London gets well over ‘fair share’ of specialised NHS services while rural areas miss out

The Health Service Journal recently reported on NHS England figures.  HSJ findings suggest “people in some more rural areas are missing out on specialist treatments they should be getting, while Londoners are receiving a lot more than their fair share”.

The HSJ goes on to report that:

“First ICS (Integrated Care Systems) specialised service allocations reveal:

  • Systematic shortfalls in access to remote communities.
  • Spending on Londoners is 9.8 per cent over target.
  • Suggests those living further from specialist services are missing out, including on cancer and cardiac treatment.

NHS England has suggested the main cause is “systematic shortfalls in access [in] remote communities”, leaving “unmet need” for specialised services in these areas.

However other factors, including coding and reporting practices, year-to-year fluctuation, and weaknesses in the formula, are also likely to be confusing the picture, sources said.

The variation is being uncovered now because NHSE is preparing to fund many specialised services via allocations to integrated care boards. These allocations will be based on estimates of their populations’ healthcare needs, rather than NHSE negotiating payments directly with provider trusts – as it has since 2013.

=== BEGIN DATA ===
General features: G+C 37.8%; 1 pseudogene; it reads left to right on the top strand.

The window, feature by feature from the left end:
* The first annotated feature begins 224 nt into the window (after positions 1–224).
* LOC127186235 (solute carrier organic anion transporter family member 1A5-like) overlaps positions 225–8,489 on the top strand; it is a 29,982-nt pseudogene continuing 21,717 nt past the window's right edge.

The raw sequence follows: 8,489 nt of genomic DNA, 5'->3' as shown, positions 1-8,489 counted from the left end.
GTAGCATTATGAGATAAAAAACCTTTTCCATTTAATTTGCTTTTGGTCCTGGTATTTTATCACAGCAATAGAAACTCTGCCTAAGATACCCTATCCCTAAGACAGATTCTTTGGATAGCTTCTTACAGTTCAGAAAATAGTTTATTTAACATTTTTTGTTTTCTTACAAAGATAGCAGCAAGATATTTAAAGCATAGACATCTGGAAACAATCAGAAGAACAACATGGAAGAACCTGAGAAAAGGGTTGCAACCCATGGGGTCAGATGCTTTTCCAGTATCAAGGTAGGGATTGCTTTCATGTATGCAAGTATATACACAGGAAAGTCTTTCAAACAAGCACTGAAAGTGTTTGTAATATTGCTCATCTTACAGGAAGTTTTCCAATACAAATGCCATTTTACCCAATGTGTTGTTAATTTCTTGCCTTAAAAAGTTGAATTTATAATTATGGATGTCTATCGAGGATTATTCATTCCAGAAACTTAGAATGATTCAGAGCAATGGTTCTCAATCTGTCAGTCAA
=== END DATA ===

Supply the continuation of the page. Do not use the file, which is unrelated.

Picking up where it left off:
The national body published figures last month showing for the first time how much the current spending for each integrated care system compares to what its new allocation formula predicts should be spent.

The highest above its “fair share” target is South East London, at 22.2 per cent over, while Bedfordshire, Luton and Milton Keynes; Dorset; Northamptonshire and Somerset are all more than 10 per cent below.

West Yorkshire is 11.3 per cent below its fair share, despite housing Leeds Teaching Hospitals, which is a large city specialised provider.

London is the highest region above target by some distance (9.8 per cent), while the North East and Yorkshire are furthest below, at 5.6 per cent below (see table below).

An NHSE board paper said the “distribution… is much broader than for other allocations”, such as “core” secondary care.

But the specialised budget is also much smaller than that for core services, so when the budgets are effectively combined, as is due to happen when they are delegated, the effect on their distance from the overall “fair share” is minimised.

In addition, despite the widespread of current spending, budget allocations will only move very slowly towards “fair shares” and “targets”, NHSE specialised director John Stewart stressed at its board meeting last month.

This will prevent any areas from seeing cash terms fall in funding or access, but it also means populations currently losing out will not catch up quickly.

Mr Stewart said the pace of change “will be heavily dependent on future government funding decisions” and stressed all ICBs would receive a “minimum level of growth” for 2024-25.

An NHSE spokesperson added:

“The NHS will continue to engage closely with ICBs and providers on these changes and move carefully and cautiously to ensure we balance the need to correct these historical inequities with the need to maintain financial stability.”


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